‘Liberton Hospital not up to norovirus battle’

Liberton Hospital. Picture: Greg Macvean
Liberton Hospital. Picture: Greg Macvean
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CONDITIONS in an outdated Lothian hospital have been blamed for a norovirus outbreak that has closed wards to new patients and led to a ban on visitors.

Eight of nine wards at Liberton Hospital, which by the latest health board estimate needs almost £10 million worth of maintenance work, were shut more than two weeks ago and friends of patients and family members were told to stay away to cut the risk of the vomiting bug spreading.

Dr Alison McCallum. Picture: Kenny Smith

Dr Alison McCallum. Picture: Kenny Smith

Although five of the wards have since reopened to new patients, four remained shut yesterday and the temporary restriction on visitors remains in place in affected areas of the hospital, which specialises in medicine for the elderly and opened in its current form in 1968.

The introduction of the measures has prompted one of the region’s top public health experts to raise concerns about the building and issue a call to her fellow NHS Lothian board members to “think very carefully” about how a facility “fit for the 21st century” could be offered to patients.

Dr Alison McCallum said: “This has highlighted two things. One is the excellent work staff do to minimise the impact of this. The other is that the quality of care for the client group is very difficult to provide in this building.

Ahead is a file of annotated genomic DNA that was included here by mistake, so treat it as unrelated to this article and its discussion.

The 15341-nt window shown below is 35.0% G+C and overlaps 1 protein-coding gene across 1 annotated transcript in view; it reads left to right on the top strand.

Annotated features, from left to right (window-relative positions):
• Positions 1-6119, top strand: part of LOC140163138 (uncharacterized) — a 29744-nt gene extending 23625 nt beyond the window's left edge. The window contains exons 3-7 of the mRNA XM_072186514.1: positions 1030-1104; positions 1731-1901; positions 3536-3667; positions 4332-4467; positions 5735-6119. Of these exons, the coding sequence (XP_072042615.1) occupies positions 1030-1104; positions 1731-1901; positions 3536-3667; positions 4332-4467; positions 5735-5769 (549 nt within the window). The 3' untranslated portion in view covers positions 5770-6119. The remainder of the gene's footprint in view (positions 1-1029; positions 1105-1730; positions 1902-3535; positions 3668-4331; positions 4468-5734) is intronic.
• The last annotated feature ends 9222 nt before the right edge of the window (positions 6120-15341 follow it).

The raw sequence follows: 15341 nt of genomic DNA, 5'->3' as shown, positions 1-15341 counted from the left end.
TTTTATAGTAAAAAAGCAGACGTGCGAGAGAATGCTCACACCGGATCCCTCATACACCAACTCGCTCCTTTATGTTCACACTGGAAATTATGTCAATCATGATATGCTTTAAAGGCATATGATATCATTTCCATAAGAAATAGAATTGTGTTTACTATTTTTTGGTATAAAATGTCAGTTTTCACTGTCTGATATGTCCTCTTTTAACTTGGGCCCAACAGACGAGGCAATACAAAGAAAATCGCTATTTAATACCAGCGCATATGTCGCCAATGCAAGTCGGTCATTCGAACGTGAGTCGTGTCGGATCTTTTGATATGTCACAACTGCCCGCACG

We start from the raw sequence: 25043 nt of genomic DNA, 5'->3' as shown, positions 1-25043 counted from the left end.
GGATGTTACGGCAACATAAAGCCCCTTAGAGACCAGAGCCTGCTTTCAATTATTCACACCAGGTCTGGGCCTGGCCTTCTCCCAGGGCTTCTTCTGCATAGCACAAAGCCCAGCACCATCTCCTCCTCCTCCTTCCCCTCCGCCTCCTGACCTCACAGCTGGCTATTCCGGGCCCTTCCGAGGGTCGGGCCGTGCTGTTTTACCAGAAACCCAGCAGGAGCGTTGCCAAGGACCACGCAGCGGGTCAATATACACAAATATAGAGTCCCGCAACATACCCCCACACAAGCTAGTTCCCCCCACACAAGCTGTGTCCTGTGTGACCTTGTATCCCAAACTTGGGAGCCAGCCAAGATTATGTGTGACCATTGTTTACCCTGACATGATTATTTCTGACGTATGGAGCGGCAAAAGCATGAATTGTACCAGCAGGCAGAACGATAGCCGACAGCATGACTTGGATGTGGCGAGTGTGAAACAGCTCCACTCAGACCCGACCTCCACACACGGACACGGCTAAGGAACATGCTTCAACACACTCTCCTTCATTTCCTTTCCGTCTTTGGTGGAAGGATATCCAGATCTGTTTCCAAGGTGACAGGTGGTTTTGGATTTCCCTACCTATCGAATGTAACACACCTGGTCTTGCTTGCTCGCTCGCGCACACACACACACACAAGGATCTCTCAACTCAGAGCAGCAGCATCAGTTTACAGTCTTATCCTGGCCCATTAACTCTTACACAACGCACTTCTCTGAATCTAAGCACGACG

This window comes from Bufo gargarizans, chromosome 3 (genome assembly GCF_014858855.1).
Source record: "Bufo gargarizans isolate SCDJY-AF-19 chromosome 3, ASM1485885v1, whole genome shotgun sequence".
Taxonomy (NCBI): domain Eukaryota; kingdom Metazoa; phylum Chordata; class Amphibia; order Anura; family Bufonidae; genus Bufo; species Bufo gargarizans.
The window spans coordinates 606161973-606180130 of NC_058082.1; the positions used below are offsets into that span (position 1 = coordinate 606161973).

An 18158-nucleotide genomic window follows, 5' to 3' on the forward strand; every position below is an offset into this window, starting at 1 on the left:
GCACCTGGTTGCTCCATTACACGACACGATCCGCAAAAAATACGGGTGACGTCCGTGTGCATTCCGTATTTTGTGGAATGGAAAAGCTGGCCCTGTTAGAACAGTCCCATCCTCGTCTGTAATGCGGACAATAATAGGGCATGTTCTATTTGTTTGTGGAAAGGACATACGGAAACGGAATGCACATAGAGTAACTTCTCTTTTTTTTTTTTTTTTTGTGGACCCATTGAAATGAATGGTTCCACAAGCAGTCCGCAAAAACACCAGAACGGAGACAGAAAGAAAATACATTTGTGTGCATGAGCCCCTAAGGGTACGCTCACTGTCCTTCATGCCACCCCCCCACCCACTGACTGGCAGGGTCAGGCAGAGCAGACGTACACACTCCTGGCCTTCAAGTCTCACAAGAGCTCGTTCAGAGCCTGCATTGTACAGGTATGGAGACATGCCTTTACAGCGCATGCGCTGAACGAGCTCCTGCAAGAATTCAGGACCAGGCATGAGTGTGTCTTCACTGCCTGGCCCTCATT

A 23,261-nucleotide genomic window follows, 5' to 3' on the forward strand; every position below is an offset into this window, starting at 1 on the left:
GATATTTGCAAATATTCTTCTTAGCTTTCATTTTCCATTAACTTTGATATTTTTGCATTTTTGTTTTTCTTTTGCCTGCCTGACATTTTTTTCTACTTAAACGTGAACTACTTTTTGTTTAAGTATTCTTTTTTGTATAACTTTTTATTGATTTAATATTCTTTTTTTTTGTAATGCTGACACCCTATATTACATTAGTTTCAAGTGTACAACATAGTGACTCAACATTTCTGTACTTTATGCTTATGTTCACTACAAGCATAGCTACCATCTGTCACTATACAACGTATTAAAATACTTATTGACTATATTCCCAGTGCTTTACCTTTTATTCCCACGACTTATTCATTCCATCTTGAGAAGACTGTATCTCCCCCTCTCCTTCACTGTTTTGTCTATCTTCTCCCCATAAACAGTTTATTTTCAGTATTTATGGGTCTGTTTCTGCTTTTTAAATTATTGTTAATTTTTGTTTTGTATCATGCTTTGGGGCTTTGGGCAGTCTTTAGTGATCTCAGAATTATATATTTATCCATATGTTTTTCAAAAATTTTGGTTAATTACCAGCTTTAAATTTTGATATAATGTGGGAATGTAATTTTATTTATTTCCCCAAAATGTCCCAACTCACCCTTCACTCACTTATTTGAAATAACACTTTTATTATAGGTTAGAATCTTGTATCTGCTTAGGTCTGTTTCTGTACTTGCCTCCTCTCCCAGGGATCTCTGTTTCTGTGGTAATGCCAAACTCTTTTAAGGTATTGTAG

“It has very few single rooms. It means it’s hard to isolate patients, which is really important when they say they aren’t feeling well. The environment and air flow aren’t up to standard today.”

Liberton Hospital was also not built with enough sinks for modern standards, although some additional basins have been installed.

Since the start of the latest outbreak at Liberton on January 29, 58 patients have been affected by the bug, which is highly contagious and notoriously difficult to contain.

Even if one patient displays symptoms, it can lead to a whole ward having to close. The reduction in beds has caused pressure to mount on NHS Lothian in other areas.

Meanwhile, the new Royal Victoria Building at the Western General, which boasts 100 per cent single rooms, has been largely untouched by norovirus. The vast majority of people recover from norovirus in around two days, although it can prove fatal in very rare cases when it strikes in the very young, old or sick.

Dr McCallum, who is NHS Lothian’s director of public health and public policy, added: “We understand it may have been frustrating but relatives and friends of patients have overwhelmingly supported our efforts and staff have constantly updated visitors on the situation.”